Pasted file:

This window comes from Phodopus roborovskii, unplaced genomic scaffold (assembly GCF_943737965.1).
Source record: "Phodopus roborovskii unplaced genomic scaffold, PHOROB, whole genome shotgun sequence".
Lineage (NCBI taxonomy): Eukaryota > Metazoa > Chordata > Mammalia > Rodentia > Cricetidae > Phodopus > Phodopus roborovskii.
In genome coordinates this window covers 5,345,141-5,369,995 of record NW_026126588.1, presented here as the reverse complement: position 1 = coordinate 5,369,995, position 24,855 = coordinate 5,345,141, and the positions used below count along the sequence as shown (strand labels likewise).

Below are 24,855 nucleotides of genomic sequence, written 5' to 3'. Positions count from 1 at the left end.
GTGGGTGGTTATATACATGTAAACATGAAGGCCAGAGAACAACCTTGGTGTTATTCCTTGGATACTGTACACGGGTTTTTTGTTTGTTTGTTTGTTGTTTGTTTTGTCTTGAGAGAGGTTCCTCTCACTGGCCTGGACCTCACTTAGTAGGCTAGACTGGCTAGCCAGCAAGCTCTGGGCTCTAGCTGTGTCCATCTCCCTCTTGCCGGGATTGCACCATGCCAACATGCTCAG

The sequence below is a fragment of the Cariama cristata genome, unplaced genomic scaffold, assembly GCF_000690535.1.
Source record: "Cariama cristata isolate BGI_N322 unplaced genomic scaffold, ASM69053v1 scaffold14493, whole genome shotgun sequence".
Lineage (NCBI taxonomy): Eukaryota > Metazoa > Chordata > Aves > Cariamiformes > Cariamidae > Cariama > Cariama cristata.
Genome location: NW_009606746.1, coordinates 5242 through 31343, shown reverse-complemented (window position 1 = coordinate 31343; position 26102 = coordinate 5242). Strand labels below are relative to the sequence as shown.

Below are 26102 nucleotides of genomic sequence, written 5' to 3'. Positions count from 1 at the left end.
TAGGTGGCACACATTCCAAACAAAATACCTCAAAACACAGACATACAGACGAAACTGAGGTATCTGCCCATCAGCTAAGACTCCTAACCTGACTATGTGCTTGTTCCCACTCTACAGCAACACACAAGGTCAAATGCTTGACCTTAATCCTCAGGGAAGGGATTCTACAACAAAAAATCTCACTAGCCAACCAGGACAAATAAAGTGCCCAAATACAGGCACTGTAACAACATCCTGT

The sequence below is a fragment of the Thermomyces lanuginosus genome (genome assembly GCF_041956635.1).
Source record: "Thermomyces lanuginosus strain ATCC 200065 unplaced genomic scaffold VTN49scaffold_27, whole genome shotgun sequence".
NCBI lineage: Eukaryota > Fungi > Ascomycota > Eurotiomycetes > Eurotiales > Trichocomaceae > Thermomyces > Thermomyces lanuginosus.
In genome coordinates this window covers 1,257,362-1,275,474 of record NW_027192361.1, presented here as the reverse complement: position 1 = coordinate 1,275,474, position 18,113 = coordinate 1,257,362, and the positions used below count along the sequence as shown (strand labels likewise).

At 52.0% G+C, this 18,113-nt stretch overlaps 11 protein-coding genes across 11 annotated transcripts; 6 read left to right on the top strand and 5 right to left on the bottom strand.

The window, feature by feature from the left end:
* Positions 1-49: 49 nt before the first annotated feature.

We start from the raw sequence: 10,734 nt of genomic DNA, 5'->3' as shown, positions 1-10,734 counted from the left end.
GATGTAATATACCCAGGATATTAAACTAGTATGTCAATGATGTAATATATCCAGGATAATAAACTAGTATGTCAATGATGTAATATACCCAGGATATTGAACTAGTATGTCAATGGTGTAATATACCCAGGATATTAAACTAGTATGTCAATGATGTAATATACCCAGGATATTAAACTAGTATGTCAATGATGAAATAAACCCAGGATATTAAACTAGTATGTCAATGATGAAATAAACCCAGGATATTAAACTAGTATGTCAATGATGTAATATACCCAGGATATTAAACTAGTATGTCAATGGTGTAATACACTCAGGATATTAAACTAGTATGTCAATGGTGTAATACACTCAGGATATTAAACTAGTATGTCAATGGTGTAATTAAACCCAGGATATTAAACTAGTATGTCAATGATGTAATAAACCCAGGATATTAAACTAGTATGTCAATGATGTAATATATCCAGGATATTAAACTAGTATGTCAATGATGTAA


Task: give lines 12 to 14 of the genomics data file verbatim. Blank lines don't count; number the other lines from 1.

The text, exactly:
TAGGTGGCACACATTCCAAACAAAATACCTCAAAACACAGACATACAGACGAAACTGAGGTATCTGCCCATCAGCTAAGACTCCTAACCTGACTATGTGCTTGTTCCCACTCTACAGCAACACACAAGGTCAAATGCTTGACCTTAATCCTCAGGGAAGGGATTCTACAACAAAAAATCTCACTAGCCAACCAGGACAAATAAAGTGCCCAAATACAGGCACTGTAACAACATCCTGT

The sequence below is a fragment of the Thermomyces lanuginosus genome (genome assembly GCF_041956635.1).
Source record: "Thermomyces lanuginosus strain ATCC 200065 unplaced genomic scaffold VTN49scaffold_27, whole genome shotgun sequence".